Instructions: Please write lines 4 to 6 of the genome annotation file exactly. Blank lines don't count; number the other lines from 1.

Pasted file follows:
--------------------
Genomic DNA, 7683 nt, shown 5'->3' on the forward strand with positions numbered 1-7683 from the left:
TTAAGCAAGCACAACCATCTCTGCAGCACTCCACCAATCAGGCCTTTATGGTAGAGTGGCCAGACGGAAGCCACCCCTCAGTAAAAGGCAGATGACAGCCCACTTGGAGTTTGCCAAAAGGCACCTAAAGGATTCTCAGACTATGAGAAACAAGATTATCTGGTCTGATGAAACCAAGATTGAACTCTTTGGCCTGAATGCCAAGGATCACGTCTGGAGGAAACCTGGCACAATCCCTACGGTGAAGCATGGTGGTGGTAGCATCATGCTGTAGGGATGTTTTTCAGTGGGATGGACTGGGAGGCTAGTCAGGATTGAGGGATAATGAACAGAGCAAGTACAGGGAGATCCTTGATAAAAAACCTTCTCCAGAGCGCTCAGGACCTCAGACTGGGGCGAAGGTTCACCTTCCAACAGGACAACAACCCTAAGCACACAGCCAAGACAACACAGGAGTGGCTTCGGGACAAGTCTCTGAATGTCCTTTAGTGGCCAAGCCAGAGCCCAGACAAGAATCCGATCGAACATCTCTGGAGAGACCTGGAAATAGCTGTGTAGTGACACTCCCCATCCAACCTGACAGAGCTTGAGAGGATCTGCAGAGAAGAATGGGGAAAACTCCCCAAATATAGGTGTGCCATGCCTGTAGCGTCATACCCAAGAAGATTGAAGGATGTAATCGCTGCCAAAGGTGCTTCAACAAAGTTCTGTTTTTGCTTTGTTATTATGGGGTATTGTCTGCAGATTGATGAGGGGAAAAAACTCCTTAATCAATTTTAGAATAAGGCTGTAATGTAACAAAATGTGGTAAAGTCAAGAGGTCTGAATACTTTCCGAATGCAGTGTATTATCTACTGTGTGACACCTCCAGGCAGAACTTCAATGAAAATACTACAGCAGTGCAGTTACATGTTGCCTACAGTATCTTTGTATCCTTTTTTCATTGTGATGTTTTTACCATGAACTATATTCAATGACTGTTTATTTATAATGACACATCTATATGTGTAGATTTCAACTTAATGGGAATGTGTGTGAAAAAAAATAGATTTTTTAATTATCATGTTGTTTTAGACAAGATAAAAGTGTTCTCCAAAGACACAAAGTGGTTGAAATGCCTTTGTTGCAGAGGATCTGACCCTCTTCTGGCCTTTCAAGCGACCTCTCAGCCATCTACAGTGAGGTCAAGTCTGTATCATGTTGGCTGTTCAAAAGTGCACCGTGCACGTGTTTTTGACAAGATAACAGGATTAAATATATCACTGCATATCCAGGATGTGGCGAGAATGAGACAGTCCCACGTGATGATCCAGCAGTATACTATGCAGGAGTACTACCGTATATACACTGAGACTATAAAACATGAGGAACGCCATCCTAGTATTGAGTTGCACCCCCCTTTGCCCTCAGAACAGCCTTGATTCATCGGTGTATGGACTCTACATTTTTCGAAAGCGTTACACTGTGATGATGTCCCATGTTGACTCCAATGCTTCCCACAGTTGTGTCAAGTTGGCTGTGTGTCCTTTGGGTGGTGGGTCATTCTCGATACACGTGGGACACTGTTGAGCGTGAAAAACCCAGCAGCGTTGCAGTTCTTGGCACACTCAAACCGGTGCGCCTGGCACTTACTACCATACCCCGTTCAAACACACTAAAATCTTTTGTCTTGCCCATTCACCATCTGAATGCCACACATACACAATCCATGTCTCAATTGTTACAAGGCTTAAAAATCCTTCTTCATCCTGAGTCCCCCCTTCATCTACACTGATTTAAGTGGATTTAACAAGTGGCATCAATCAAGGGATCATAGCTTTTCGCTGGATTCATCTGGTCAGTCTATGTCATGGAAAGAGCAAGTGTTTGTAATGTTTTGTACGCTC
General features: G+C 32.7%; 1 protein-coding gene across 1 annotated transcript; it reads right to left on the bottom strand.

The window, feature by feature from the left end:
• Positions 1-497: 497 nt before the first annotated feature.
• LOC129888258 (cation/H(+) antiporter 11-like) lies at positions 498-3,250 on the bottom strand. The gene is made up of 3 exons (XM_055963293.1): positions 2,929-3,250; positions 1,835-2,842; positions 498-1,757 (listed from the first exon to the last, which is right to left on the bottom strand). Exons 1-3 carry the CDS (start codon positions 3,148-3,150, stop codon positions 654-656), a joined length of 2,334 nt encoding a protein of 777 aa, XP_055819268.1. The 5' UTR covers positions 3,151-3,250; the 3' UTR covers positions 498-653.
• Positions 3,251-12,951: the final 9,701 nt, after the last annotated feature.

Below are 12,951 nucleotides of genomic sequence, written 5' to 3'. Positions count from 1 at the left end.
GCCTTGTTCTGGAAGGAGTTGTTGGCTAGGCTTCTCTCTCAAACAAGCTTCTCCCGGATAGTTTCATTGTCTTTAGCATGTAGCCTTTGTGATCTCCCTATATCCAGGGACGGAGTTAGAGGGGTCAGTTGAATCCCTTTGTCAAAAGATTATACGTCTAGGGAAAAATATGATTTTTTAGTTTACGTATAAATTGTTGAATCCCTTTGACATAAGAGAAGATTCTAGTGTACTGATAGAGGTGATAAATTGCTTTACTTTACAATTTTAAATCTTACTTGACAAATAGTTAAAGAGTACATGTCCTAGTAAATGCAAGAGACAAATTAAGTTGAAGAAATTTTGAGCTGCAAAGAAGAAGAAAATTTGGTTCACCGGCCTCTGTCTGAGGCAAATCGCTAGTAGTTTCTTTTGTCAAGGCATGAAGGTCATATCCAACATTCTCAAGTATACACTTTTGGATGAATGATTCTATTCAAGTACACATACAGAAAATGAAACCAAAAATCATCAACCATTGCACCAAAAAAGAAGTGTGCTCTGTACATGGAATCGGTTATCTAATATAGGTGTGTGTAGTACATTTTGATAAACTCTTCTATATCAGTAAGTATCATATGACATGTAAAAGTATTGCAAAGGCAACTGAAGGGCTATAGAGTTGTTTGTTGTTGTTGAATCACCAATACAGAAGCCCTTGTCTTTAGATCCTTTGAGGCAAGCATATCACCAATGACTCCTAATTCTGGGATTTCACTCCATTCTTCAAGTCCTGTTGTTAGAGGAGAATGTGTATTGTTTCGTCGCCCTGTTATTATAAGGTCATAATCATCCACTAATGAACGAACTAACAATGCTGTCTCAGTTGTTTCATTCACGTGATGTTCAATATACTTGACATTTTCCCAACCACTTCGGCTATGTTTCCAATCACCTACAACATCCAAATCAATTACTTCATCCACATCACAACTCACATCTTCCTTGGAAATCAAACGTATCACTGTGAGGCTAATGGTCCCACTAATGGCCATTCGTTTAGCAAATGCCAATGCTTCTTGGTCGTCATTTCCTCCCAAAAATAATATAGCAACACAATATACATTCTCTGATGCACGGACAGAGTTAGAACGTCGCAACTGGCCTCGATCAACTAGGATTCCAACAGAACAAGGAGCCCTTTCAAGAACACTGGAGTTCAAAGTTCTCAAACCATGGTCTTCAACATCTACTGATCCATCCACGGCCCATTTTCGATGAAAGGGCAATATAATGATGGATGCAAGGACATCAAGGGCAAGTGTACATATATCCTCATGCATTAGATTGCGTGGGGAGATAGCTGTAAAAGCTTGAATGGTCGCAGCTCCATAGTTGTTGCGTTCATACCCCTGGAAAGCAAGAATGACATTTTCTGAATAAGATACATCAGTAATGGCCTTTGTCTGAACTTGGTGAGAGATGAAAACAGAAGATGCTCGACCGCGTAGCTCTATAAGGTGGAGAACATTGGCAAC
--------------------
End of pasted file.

The window, feature by feature from the left end:
• Positions 1-497: 497 nt before the first annotated feature.
• LOC129888258 (cation/H(+) antiporter 11-like) lies at positions 498-3,250 on the bottom strand. The gene is made up of 3 exons (XM_055963293.1): positions 2,929-3,250; positions 1,835-2,842; positions 498-1,757 (listed from the first exon to the last, which is right to left on the bottom strand). Exons 1-3 carry the CDS (start codon positions 3,148-3,150, stop codon positions 654-656), a joined length of 2,334 nt encoding a protein of 777 aa, XP_055819268.1. The 5' UTR covers positions 3,151-3,250; the 3' UTR covers positions 498-653.